We can now move to the back of the grip frame and begin installing the parts involved with the sear and hammer operation. First, install the sear pin so that it protrudes 1/8 to 3/16 inch into the inside of the grip frame. I'll then use the bent nose tweezers to position the sear spring onto the end of the sear pin that is now sticking into the grip frame. Pay close attention as to how the sear spring is oriented. The short tail is up, and in back of the springs coils. The longer leg of the sear spring is tucked between the front of the pin below the sear spring pin, and the inside of the frame. Study the picture below.



Once you have the sear spring positioned correctly, use the bent nose tweezers to position the sear in place while you push the sear pivot pin to the right, and through the hole in the sear. Make sure that the sear and sear spring is positioned just like the photo below, for now. Obviously, if you are replacing the factory sear with a Volquartsen sear, this would be the time to do that.



The rear area of the grip frame is where most owners have problems, so hopefully these pictures will help clear the path to getting an understanding of how easily these parts can be installed. The first part we want to get positioned is the "bolt stop thumb piece". Hook the front end of the thumb piece around the button head of the bolt stop assembly that sticks out of the left side of the grip frame. Then, install the hammer bushing pin in far enough that it will hold the thumb piece in position, but only so far, that the right end of the hammer bushing pin is flush with the inside face of the grip frame.



The next component we will need to insert is the safety. Here's where a lot of trouble can happen if a couple of issues are not adhered to. The safety detent and spring are prone to fall out of the safety quite easily unless a dab of grease is inserted into the hole for the detent spring and detent in the safety. Push the sear forward with your left forefinger and the install the safety, thumb button first, through the cut-out in the grip frame with the safety in the "fire" position. Let the top of the sear come backward until the notch in the safety can capture the top of the sear. Then, push the safety up, into the "on" position to lock the sear in place. As you can see by the picture provided, it will stay in place without any help.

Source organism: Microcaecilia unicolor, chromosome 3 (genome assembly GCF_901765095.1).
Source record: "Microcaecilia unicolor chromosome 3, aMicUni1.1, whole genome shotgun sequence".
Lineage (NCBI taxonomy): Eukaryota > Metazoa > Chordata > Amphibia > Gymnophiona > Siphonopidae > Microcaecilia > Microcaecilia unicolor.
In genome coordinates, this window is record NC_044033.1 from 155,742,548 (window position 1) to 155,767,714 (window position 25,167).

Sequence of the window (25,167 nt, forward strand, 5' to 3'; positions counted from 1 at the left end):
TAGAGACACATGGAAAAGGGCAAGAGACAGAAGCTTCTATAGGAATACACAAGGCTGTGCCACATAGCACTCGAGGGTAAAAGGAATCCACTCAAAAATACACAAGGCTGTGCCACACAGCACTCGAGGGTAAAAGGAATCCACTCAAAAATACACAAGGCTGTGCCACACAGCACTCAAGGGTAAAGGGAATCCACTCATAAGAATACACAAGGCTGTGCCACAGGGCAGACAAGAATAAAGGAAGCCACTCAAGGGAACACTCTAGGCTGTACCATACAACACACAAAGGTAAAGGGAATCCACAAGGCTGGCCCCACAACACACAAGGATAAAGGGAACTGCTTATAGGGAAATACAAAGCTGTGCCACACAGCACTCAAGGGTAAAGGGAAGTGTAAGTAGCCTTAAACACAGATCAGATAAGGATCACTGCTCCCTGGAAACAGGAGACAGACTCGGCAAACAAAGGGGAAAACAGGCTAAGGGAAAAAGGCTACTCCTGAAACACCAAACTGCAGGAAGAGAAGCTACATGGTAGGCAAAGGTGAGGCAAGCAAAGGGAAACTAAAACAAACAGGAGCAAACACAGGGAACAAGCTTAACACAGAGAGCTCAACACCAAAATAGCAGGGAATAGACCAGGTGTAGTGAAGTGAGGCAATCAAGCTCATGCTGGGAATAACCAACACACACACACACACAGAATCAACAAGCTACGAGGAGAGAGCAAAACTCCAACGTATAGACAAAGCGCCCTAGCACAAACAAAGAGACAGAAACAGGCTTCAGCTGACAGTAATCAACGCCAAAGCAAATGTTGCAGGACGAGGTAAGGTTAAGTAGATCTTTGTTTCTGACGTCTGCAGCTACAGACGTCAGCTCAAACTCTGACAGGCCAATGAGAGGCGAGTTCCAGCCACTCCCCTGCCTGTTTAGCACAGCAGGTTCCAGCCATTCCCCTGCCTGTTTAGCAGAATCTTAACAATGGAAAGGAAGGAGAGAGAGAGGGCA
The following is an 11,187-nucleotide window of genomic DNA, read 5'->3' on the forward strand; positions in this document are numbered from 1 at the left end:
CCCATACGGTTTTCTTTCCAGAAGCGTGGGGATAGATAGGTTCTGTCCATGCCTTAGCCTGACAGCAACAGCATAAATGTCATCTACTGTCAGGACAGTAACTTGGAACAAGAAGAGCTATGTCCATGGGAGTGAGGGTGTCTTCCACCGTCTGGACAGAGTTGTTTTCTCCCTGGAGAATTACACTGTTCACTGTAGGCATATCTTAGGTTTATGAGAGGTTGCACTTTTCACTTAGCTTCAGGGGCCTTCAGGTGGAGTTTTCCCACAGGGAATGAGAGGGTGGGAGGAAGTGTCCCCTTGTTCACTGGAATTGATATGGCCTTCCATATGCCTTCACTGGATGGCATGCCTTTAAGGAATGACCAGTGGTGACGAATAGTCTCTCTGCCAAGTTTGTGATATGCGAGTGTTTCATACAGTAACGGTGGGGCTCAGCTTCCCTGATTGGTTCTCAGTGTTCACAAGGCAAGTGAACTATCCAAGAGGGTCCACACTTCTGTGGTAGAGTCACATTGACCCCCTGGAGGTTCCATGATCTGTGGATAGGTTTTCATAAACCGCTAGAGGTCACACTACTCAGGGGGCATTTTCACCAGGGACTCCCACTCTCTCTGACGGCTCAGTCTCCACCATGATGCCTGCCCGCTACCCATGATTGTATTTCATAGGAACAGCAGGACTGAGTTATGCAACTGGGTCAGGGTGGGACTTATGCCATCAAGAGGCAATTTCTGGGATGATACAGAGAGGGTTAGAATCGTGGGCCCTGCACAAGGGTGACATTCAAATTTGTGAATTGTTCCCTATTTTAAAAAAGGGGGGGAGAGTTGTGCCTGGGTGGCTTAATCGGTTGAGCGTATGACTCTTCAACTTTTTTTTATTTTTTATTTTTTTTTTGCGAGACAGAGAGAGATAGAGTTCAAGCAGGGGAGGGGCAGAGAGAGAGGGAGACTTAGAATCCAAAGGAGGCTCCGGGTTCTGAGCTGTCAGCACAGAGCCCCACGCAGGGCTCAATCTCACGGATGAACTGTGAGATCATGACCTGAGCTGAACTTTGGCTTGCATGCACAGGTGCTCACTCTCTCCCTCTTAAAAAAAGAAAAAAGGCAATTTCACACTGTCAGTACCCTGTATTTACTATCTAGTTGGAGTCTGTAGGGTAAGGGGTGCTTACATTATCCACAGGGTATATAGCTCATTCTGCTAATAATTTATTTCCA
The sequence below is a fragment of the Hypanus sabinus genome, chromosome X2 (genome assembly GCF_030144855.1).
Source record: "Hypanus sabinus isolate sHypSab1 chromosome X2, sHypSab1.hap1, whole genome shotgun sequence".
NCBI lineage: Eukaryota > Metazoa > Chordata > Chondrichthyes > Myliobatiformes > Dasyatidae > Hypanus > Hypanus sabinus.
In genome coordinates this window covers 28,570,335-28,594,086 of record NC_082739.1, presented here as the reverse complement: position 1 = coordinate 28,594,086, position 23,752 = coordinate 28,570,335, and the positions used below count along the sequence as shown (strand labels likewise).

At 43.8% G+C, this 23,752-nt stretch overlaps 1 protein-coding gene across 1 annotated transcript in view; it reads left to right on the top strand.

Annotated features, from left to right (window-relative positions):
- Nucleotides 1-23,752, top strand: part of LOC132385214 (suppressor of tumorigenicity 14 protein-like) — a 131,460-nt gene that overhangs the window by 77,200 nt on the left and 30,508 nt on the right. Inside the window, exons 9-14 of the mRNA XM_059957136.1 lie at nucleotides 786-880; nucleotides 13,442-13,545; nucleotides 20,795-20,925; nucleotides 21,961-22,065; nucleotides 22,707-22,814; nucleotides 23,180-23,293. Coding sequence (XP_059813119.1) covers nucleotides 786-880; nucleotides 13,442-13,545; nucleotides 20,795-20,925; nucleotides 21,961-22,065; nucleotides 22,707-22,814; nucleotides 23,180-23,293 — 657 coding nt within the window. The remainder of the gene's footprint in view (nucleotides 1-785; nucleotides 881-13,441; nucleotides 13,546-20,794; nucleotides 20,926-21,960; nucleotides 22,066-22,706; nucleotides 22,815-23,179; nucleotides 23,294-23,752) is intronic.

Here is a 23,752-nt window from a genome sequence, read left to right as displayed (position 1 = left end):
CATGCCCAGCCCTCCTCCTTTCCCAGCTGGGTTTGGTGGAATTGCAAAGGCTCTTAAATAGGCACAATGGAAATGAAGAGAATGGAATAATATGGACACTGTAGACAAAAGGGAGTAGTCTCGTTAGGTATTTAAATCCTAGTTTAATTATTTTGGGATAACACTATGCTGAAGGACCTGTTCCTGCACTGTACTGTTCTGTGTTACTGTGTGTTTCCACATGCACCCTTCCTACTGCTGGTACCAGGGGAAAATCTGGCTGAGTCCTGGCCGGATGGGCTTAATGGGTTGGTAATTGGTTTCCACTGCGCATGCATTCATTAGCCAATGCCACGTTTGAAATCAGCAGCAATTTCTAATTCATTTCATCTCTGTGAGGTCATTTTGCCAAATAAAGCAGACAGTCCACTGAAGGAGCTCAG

Then we need to push the hammer pin in a bit further until it fits flush with the right face of the safety plate.



Next, we need to go back up front and install the trigger plunger spring, and plunger, into the trigger.



Now, we can swing the rear end of the disco backward and insert the right side of the hammer bushing, that protrudes out of the right side of the hammer, into the widow in the disco that it is designed to ride in.



Push the hammer down until the hammer notch engages the sear and then push the left end of the hammer bushing pin to the right until it goes through the hammer bushing and into the hammer bushing bore in the right side of the grip frame.



Make sure that the right end of the hammer bushing pin fits flush with the right side of the grip frame.



The next thing you will need to verify, is that the hammer strut is swinging freely and not hung up behind the sear spring pin. If you look into the rear of the grip frame, it will be easy to verify if the bottom end of the hammer strut is free, or not. At this point, it's a simple matter to push the hammer forward so that the hammer strut is clear of any pins.

Here are some of the tools that I use to make the assembly go well for me. You may find that other gadgets help you to just as well get all the internals installed back into these grip frames. If that works for you......GREAT. I hope that these instructions will at least encourage you to stick with RFC and at least try these methods to see if they work for you. If they don't, please feel free to send me PM with your suggestions as to how this process can be made easier.

A third set of hands is always a good idea when working on these Ruger Mark pistols, and makes things more easy to work on and around with the pistol gripped securely in this vise that has hardwood false jaws holding it firmly.



Here are some of the tools that I have found to be handy with reassembly, and that help get parts into some tight areas where fingers don't seem to belong.



#1) This is a tool I made up, long ago, from a small screwdriver that serves two purposes. It pulls the mainspring housing latch down for removal, and the hooked end aids in changing out the extractor, if that's a part of the current plan.

#2) A bent nose tweezers helps with getting parts down into place and will help get that part positioned properly for assembly and then operation.

#3) A 1/8 inch drift punch will help with removing (pushing) pins out of place.

#4) The is a #180-3 driver bit from Brownells. Used to remove grip screws without buggering up the slots.

#5) I prefer to use an engraver "chasing hammer" that has a larger diameter head than the ball peen hammers do. With this hammer I can keep my eyes on the head of a punch, but still hit a punch without missing and putting a ding where it doesn't belong.